This wedding is only one illustration of how Jesus’ life mirrored the ministry of apostle par excellence, creating new sunrises and launching new beginnings. The totality of Jesus’ incarnate life, in fact, was given to changing millennia–old paradigms, blazing new trails, and introducing new ways of thinking. The writer of Hebrews expressed it, “Holy brothers who share in the heavenly calling, fix your thoughts on Jesus, the apostle and high priest whom we confess” (Hebrews 3:1).
Marriage and the family are very important to God. Jesus’ presence at this Jewish wedding guaranteed marriage between a man and a woman would have the highest importance in the New Covenant. Hence, Jesus’ attendance set a cornerstone value for the church he was soon to launch. This wedding also modeled the divine ideal is for children to be reared by a father and a mother.
The Apostle John further demonstrated the special significance of weddings by placing this wedding at the very start of Jesus’ ministry. In doing so, Jesus affirmed the institution of marriage and the family before he met with Nicodemus and introduced the New Birth (Chapter 3).
Jesus, the “apostle…of our profession” set the bar high, performing his first miracle not at a sick bed, but at a wedding celebration (Hebrews 3:1 kjv). The symbolism resulting from his doing this is that the institution of marriage is foundational in building Godly homes. God-fearing families develop biblically based cultures. As goes the family, so goes a nation.
Everywhere the gospel has gone worldwide, no matter how pagan the culture, the example Jesus set at Cana of Galilee has exalted monogamous marriage as the divine plan: one man for one woman until death parts them.
Doing this also shows the Lord’s genius in action. Marriage as a lifetime covenant requires commitment and truthfulness in the ups and downs of life. In fact, commitment sustains marriages; feelings of love can come and go, and must always be secondary to commitment. This faithfulness builds into a culture the fidelity that makes for a strong nation. Any society is weak that does not have fidelity as a basic building block of fathers and mothers in marriage.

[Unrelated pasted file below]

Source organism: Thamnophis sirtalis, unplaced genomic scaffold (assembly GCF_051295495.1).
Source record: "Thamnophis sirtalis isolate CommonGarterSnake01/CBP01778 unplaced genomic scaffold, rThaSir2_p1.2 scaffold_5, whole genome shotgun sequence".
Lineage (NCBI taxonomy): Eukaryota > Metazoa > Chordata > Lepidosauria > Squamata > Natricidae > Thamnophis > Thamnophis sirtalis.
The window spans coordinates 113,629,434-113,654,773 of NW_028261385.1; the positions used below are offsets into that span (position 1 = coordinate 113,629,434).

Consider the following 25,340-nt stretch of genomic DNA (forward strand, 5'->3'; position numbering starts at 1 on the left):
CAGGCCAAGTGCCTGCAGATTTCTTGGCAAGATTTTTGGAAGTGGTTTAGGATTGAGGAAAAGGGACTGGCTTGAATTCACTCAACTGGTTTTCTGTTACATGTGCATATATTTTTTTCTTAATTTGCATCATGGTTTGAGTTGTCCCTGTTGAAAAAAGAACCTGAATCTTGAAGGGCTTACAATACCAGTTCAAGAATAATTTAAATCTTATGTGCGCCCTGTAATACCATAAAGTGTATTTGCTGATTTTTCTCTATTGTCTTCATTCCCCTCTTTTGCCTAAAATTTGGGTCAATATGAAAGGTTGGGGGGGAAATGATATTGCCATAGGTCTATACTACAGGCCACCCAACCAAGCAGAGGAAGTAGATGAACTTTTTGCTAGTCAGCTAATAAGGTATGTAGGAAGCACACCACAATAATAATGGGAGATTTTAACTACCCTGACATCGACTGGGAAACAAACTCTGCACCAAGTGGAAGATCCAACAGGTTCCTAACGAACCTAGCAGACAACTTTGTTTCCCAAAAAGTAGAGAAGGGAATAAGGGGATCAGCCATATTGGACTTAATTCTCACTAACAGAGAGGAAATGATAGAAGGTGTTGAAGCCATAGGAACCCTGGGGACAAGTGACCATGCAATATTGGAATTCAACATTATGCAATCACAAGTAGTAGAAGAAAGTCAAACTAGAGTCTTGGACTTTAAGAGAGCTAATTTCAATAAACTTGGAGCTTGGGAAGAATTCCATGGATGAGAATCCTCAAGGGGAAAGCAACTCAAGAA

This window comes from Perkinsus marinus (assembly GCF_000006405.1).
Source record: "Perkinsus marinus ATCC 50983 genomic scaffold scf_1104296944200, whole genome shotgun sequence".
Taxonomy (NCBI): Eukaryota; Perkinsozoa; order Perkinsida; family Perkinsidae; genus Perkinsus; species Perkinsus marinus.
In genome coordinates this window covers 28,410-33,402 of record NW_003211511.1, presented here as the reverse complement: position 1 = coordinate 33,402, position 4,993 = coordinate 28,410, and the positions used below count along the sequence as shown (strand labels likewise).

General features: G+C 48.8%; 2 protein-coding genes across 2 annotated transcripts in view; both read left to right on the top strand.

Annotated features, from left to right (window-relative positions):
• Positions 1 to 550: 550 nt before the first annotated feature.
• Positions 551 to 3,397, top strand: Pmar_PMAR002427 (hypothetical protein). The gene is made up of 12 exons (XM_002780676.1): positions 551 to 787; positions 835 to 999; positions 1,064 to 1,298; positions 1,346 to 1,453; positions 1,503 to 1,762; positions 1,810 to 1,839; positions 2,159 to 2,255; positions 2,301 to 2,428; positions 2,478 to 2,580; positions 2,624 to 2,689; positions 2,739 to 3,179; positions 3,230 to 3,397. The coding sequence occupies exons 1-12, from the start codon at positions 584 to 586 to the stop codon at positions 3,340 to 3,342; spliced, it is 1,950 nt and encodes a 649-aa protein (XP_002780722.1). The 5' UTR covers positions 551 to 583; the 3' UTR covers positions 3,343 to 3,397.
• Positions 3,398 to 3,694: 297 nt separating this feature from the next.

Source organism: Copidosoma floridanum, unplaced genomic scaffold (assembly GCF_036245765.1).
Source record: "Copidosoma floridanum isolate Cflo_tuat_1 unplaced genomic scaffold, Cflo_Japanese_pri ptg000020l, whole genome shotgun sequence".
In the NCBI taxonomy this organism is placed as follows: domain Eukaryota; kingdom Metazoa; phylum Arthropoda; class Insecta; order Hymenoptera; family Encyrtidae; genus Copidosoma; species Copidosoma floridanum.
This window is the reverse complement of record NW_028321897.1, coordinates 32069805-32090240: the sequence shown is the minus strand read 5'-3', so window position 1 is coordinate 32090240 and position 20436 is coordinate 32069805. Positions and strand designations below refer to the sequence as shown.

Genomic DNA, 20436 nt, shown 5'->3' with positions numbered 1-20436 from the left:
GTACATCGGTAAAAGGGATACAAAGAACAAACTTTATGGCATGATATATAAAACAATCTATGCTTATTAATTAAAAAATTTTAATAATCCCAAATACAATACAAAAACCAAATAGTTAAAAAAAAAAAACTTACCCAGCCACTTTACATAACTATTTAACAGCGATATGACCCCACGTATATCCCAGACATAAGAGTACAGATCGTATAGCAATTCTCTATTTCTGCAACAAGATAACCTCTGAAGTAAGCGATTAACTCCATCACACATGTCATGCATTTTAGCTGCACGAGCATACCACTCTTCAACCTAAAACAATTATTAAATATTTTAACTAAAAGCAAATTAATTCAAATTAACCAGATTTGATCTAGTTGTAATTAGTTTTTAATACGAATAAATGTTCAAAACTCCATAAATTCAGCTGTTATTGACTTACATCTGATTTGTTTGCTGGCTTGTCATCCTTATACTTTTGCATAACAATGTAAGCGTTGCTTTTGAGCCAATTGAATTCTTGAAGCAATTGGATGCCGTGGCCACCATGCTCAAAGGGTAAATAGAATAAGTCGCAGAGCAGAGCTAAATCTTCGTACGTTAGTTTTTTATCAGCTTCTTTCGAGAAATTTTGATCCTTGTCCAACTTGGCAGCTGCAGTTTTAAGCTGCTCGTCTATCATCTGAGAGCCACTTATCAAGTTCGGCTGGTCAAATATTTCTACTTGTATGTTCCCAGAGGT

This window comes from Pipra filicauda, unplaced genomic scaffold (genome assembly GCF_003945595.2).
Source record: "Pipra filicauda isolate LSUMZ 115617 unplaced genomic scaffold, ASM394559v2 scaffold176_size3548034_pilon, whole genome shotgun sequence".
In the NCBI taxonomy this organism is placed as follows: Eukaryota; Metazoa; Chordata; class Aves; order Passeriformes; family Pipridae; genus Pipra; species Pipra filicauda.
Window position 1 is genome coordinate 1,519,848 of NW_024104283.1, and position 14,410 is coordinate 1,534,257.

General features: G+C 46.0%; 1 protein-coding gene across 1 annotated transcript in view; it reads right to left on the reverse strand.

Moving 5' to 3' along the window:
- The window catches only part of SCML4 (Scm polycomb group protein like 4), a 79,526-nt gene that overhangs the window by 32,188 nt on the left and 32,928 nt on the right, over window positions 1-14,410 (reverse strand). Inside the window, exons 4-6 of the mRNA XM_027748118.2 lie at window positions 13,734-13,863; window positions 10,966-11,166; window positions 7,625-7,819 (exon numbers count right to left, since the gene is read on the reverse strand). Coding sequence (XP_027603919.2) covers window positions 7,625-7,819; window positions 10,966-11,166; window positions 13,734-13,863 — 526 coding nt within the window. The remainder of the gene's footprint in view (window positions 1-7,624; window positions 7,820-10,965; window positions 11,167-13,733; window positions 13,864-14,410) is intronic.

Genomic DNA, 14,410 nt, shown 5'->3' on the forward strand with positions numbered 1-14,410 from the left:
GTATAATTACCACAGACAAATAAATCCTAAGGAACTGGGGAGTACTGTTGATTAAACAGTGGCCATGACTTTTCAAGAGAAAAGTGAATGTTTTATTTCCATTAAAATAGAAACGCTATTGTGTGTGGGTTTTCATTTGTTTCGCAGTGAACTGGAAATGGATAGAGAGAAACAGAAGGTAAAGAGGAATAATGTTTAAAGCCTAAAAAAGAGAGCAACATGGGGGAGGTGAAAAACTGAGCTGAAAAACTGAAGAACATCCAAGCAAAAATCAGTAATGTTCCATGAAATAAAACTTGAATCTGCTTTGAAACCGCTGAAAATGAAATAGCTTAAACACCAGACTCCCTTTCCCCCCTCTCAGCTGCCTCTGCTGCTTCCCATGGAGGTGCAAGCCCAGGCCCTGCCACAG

Mothers: Moving the Heart of God
“Dear woman, why do you involve me?” Jesus replied. “My time has not yet come” (John 1:5).
Jesus’ answer to his mother was not spoken in disrespect but most probably with a twinkle in his eyes that Mary understood fully. A big, knowing smile may have broken on her face as she interpreted his response and watched him move into action.
Was Jesus motivated by this appeal from his mother? Of course, He was. Since this wedding, millions of mothers have moved the heart of God with their petitions. Acknowledging this, however, does not endorse the teaching of Mariolatry (the worship of Mary). Mary’s position as Jesus’ mother did not give her superior intercessory powers that justify veneration of Mary as an object of worship.
Jesus authorized his followers in every generation to pray directly to him and in his name for pressing needs, without appealing to any intermediary. We do not ask Mary to ask Jesus on our behalf; instead, we ask Jesus Himself (John 14:14; 15:7; 16:23).